Patient Information Resources

Centre for Orthopaedics
Suite 10-33/34/35 Mount Elizabeth Novena Specialist Centre
38 Irrawaddy Road
Singapore, 329563, Singapore
Ph: (65) 6684 5828
Fax: (65) 6684 5829

Child Orthopedics
Pain Management
Spine - Cervical
Spine - General
Spine - Lumbar
Spine - Thoracic

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My mother has pain medications for her bad back. She has had a lot of pain for the past few years. She won't take them because she's afraid of becoming addicted because she needed to increase her dose once. What is the difference between depending on a drug and being addicted to a drug?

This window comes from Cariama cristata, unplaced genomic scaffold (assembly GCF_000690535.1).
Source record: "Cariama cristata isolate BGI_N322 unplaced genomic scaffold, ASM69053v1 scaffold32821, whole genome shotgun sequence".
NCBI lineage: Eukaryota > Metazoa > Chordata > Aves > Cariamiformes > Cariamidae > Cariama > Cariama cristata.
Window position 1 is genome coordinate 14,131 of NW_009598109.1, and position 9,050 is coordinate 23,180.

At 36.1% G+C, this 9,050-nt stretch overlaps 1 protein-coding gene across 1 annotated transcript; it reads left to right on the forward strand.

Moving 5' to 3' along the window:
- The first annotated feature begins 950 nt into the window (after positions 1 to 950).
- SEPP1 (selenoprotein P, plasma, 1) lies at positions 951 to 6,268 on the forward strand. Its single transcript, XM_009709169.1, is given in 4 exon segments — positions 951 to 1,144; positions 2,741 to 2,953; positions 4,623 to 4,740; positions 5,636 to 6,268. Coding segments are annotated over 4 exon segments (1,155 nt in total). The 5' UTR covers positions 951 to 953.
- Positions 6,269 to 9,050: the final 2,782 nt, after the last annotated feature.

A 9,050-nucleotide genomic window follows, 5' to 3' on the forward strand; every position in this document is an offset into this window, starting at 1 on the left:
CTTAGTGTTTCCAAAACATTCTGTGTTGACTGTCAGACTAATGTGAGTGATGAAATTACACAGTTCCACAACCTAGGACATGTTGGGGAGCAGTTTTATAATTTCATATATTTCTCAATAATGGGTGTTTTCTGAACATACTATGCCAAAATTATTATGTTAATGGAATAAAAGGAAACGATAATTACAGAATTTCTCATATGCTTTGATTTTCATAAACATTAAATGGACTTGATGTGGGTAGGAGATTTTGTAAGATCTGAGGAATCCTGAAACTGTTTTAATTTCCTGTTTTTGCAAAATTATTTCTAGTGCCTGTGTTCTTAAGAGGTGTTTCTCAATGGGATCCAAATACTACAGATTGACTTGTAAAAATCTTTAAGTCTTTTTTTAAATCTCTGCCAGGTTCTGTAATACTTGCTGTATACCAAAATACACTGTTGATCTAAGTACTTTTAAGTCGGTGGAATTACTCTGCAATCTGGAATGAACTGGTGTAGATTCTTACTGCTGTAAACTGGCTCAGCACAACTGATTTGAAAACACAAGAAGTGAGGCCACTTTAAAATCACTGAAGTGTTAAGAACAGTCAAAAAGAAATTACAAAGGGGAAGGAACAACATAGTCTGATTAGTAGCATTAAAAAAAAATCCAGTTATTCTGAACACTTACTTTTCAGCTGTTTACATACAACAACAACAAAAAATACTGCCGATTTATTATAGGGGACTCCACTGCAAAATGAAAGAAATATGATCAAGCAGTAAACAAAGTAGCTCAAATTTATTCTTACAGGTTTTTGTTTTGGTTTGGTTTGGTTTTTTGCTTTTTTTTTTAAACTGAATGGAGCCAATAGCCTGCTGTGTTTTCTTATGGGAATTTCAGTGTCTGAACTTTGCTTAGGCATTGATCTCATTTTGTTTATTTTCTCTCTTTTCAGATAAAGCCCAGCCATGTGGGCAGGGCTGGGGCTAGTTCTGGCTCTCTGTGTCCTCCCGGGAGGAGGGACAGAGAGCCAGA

Statistics vary, but most show that it's really on a very small percentage (around 1 to 2 percent) of people with chronic pain who do become addicted to pain killers. However, people can - and do - develop a dependence on certain drugs.

According to the FDA website, someone who is addicted is someone craves and uses the drugs compulsively, has to have them, has to use them. Someone who has become physically dependent on a drug is someone whose body has adapted to the drug and it's not as effective any longer. People who are dependent on opioids do go through withdrawal symptoms when they stop taking the drug, but this doesn't mean that they were addicted. It's just that their body needs to get the medication out of their system. In this case, the symptoms are physical, rather than psychological, as with addicted people.


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